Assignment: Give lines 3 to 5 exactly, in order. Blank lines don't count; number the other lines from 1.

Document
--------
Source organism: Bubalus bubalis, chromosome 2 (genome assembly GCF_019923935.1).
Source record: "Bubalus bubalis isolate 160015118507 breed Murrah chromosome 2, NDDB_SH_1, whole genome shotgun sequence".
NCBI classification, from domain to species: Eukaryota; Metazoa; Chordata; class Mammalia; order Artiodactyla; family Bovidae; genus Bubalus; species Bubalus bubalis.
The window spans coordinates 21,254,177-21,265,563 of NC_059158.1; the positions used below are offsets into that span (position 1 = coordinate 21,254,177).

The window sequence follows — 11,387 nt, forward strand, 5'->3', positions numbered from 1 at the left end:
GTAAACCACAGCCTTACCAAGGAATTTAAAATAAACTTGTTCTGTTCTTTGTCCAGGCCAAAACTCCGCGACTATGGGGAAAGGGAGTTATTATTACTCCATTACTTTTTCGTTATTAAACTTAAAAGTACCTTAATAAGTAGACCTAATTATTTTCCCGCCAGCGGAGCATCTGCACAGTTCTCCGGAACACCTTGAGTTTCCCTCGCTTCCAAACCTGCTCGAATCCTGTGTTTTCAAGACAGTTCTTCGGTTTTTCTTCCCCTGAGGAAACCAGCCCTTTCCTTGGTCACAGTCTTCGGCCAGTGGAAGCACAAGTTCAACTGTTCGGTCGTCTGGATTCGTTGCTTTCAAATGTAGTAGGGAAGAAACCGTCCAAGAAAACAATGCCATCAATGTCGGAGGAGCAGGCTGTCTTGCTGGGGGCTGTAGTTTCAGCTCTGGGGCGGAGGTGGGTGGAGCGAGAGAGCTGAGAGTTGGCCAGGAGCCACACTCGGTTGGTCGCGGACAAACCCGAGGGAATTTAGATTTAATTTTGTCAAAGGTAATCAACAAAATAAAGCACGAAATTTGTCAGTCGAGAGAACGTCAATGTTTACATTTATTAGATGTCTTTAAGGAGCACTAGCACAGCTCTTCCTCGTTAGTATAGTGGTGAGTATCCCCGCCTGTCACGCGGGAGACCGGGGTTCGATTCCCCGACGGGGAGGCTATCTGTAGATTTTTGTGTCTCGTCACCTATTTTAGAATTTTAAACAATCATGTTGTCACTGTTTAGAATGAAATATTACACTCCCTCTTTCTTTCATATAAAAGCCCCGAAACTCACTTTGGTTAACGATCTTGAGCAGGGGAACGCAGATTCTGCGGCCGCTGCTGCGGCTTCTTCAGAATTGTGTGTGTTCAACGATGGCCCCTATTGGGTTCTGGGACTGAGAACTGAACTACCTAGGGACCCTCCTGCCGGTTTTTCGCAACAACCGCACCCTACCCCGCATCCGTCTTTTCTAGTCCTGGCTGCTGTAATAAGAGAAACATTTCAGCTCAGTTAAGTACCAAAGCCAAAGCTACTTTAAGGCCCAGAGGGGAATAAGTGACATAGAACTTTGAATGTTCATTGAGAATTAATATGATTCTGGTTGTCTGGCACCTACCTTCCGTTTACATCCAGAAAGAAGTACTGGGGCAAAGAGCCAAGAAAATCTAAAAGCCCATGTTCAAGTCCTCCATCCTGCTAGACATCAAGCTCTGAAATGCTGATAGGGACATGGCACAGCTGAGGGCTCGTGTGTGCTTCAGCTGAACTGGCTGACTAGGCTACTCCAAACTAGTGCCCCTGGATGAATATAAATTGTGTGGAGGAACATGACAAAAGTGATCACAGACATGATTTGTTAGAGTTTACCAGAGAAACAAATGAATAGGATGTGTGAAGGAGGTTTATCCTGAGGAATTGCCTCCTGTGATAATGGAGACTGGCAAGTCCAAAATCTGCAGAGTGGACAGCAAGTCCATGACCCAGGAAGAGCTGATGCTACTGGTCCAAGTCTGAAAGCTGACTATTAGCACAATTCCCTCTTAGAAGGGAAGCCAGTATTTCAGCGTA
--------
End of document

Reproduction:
NCBI classification, from domain to species: Eukaryota; Metazoa; Chordata; class Mammalia; order Artiodactyla; family Bovidae; genus Bubalus; species Bubalus bubalis.
The window spans coordinates 21,254,177-21,265,563 of NC_059158.1; the positions used below are offsets into that span (position 1 = coordinate 21,254,177).

The window sequence follows — 11,387 nt, forward strand, 5'->3', positions numbered from 1 at the left end: